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Oysters set to be new pearl of The Solent



Native oysters are to return to the Solent, once the biggest oyster fishery in Europe.

A coalition led by the BLUE Marine Foundation has announced its intention of restoring a healthy population of oysters to the Solent by 2025.

The news follows the publication of a new study by MacAlister Elliott and Partners of Lymington, which was funded by MDL Marinas – the owner of seven marinas along the Solent - that suggests a portfolio of techniques could be used for oyster restoration.

Charles Clover, chairman of the BLUE Marine Foundation said: “We are very excited that people think it is feasible to bring back the oyster to the Solent. The loss of it has not only affected fishermen’s jobs but it has deprived this busy waterway of the filtering power of these bivalves and the high levels of biodiversity associated with oyster beds.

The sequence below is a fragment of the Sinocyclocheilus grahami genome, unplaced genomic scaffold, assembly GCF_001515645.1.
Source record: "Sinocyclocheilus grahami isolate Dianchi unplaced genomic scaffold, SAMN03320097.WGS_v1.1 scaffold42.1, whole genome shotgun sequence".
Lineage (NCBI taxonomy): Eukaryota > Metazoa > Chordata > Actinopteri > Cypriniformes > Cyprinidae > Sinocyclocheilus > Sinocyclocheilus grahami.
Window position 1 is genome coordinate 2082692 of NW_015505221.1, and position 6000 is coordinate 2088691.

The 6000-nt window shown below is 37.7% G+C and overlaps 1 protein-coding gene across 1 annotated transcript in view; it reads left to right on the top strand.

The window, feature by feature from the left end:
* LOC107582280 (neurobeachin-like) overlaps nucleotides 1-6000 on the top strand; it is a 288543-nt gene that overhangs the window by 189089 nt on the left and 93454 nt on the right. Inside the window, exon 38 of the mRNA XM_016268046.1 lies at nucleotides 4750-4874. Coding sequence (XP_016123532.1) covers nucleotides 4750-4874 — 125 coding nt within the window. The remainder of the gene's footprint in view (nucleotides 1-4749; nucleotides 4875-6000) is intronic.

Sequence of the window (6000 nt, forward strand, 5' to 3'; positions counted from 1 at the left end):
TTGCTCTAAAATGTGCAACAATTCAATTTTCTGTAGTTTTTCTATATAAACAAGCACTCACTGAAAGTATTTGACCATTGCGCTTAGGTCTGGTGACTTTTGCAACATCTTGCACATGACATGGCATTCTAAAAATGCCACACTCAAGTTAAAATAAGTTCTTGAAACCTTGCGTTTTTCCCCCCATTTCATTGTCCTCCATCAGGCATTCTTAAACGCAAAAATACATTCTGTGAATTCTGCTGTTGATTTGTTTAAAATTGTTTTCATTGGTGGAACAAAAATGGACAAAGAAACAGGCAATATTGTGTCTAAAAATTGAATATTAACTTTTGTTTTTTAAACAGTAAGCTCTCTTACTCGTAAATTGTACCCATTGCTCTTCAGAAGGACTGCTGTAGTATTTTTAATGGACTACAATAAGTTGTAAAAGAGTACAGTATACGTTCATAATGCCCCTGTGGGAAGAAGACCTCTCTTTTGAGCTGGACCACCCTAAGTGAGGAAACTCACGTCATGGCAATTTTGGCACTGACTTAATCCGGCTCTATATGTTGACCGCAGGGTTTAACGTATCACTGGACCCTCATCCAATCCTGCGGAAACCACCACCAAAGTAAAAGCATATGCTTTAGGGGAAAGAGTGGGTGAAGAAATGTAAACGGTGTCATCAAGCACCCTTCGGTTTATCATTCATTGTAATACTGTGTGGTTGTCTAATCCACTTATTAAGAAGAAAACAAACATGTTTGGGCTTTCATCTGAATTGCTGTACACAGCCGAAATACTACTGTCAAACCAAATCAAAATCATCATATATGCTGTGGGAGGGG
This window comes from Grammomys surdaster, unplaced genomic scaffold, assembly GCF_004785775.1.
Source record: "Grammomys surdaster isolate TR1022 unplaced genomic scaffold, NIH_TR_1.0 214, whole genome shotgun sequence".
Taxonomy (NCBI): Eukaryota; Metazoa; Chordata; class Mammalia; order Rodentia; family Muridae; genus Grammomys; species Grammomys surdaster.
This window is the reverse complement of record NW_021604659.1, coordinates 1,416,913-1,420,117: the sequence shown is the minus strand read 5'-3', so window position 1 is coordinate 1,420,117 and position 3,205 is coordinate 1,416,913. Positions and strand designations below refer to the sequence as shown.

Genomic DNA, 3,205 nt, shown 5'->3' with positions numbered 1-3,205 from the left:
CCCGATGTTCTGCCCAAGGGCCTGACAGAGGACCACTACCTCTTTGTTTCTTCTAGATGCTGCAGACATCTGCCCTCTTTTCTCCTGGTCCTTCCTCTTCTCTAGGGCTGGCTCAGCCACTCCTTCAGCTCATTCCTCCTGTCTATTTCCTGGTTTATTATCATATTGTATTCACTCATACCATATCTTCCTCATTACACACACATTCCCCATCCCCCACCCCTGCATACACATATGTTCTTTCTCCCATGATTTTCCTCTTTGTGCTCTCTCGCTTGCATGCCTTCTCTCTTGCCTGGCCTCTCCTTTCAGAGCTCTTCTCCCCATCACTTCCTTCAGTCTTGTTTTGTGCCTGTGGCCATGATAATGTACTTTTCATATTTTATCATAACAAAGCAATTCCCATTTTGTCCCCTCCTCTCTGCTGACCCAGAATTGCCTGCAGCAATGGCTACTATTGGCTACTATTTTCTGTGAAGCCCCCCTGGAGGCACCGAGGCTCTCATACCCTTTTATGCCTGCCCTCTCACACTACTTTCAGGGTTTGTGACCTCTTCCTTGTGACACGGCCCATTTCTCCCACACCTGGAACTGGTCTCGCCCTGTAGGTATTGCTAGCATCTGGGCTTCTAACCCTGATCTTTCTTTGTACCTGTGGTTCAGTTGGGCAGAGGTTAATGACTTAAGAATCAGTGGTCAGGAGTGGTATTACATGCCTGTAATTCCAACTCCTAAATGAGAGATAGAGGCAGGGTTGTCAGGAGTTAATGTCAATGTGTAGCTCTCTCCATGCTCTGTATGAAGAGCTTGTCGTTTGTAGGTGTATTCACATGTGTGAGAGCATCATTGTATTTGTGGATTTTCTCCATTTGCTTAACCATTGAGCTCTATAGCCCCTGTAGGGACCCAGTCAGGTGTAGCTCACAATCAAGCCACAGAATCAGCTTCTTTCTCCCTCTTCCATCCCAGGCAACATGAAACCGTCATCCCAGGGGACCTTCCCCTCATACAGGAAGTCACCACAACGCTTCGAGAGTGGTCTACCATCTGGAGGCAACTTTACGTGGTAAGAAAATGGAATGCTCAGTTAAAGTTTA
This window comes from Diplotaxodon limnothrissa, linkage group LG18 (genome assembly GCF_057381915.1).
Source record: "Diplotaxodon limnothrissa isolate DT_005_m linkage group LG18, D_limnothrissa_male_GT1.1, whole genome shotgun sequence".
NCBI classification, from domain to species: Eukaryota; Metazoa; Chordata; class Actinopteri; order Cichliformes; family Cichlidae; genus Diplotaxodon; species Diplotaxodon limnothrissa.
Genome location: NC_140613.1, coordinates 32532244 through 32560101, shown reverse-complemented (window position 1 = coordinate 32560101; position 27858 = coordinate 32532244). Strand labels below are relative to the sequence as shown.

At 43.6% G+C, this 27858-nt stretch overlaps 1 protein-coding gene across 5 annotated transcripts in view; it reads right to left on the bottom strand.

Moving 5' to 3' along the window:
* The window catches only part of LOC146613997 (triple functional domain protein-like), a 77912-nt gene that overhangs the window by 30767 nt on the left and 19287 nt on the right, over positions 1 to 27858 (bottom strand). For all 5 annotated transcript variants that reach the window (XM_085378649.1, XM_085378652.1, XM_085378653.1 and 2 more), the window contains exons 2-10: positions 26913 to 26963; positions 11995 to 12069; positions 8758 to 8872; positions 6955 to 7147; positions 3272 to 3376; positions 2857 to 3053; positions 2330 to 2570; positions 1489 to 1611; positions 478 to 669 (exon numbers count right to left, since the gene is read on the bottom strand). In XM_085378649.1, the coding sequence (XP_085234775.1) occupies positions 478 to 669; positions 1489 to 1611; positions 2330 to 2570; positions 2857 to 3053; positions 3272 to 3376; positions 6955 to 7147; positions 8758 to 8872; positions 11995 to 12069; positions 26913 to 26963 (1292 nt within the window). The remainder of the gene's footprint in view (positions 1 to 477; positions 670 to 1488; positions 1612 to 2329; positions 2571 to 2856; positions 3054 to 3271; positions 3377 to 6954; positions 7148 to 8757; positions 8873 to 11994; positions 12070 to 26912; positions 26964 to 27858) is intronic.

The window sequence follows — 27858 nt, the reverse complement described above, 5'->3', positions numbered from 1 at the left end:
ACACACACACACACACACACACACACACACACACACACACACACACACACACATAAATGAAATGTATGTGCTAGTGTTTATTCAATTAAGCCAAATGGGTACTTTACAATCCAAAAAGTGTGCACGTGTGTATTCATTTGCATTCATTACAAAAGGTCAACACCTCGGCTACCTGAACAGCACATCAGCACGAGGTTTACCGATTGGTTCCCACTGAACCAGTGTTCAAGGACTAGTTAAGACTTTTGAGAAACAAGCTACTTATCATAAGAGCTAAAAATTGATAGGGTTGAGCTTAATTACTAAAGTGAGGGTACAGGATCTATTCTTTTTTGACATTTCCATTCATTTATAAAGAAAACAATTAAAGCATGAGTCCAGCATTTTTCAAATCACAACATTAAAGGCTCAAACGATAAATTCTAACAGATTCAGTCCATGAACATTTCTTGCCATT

“We take inspiration from the restoration efforts going on in the United States, particularly around New York, once one of the biggest concentrations of oysters in the world. If they can re-seed a billion oysters in New York harbour by 2030, I don’t see why we can’t do it in the Solent and in the process bring back an important native species and restore an important strand of the economy on the south coast.”

Fishing for oysters in the Solent was banned in 2013 over fears of plummeting numbers. That ban remains in place two years on.

Oysters perform many useful ecological functions. They remove significant amounts of nitrates and phosphates from water, trapping carbon dioxide in their shells. A single native oyster can filter up to 200 litres of water a day. A one hectare oyster bed may remove and deposit over 7.5 tonnes of suspended sediment.

 

Picture credit: © Baloncici | Dreamstime.com - Oyster Photo
 



UK & NI Ireland | Environment

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